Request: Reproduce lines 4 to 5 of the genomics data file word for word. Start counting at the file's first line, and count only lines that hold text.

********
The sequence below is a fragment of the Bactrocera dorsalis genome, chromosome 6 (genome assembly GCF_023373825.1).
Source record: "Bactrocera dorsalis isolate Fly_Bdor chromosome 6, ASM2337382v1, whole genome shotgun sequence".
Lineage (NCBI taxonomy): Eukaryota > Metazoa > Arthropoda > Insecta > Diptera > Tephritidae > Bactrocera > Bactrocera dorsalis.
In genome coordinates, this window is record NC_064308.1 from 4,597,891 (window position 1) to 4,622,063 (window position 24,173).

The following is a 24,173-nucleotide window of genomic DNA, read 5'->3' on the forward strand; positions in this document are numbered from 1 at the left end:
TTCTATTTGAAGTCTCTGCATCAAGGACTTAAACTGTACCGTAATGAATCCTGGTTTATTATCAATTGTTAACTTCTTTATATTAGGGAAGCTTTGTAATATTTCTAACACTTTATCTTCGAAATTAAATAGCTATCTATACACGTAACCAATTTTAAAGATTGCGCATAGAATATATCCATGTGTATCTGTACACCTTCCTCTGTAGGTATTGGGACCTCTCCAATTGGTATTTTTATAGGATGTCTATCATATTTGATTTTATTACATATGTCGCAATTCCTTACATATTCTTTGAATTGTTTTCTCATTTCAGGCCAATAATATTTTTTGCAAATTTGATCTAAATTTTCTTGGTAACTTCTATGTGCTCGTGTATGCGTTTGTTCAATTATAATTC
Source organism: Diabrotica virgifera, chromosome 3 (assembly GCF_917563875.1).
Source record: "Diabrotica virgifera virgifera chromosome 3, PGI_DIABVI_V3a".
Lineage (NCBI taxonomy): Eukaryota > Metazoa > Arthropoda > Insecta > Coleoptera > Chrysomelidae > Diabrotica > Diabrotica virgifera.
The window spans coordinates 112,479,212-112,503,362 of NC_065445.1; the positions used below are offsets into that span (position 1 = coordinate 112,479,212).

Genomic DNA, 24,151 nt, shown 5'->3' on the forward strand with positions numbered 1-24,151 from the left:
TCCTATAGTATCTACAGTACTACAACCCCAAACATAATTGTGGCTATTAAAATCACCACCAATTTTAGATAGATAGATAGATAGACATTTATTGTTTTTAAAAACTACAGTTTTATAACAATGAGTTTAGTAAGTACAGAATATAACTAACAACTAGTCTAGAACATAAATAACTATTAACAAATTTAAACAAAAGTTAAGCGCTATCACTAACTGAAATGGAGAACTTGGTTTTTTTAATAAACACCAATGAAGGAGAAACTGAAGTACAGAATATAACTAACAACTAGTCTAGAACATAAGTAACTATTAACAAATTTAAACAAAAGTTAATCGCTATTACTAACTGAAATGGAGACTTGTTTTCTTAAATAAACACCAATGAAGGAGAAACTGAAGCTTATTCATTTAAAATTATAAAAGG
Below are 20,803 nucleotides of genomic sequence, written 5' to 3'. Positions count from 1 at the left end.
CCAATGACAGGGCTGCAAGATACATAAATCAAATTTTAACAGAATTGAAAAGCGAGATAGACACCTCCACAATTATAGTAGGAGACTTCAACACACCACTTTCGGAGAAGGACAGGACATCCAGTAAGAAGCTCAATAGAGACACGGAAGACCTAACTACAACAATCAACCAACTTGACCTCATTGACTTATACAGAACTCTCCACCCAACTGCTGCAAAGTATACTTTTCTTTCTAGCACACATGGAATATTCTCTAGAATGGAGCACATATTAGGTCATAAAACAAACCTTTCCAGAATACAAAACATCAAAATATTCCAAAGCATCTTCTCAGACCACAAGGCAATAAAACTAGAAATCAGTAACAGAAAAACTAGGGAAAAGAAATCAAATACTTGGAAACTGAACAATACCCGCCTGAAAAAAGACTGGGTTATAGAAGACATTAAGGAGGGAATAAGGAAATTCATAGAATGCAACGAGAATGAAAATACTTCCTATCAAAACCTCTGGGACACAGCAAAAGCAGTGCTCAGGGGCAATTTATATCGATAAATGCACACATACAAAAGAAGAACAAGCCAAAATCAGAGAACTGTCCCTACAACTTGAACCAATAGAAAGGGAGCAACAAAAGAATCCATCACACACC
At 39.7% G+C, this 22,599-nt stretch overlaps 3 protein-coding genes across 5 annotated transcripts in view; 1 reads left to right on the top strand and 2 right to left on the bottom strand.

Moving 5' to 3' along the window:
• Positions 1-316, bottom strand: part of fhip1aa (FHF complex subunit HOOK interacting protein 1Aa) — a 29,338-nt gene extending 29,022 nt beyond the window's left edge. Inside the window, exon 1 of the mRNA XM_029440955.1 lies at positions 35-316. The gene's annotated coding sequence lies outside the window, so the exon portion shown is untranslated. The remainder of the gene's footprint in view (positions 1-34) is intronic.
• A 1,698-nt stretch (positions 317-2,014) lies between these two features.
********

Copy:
In genome coordinates, this window is record NC_064308.1 from 4,597,891 (window position 1) to 4,622,063 (window position 24,173).

The following is a 24,173-nucleotide window of genomic DNA, read 5'->3' on the forward strand; positions in this document are numbered from 1 at the left end: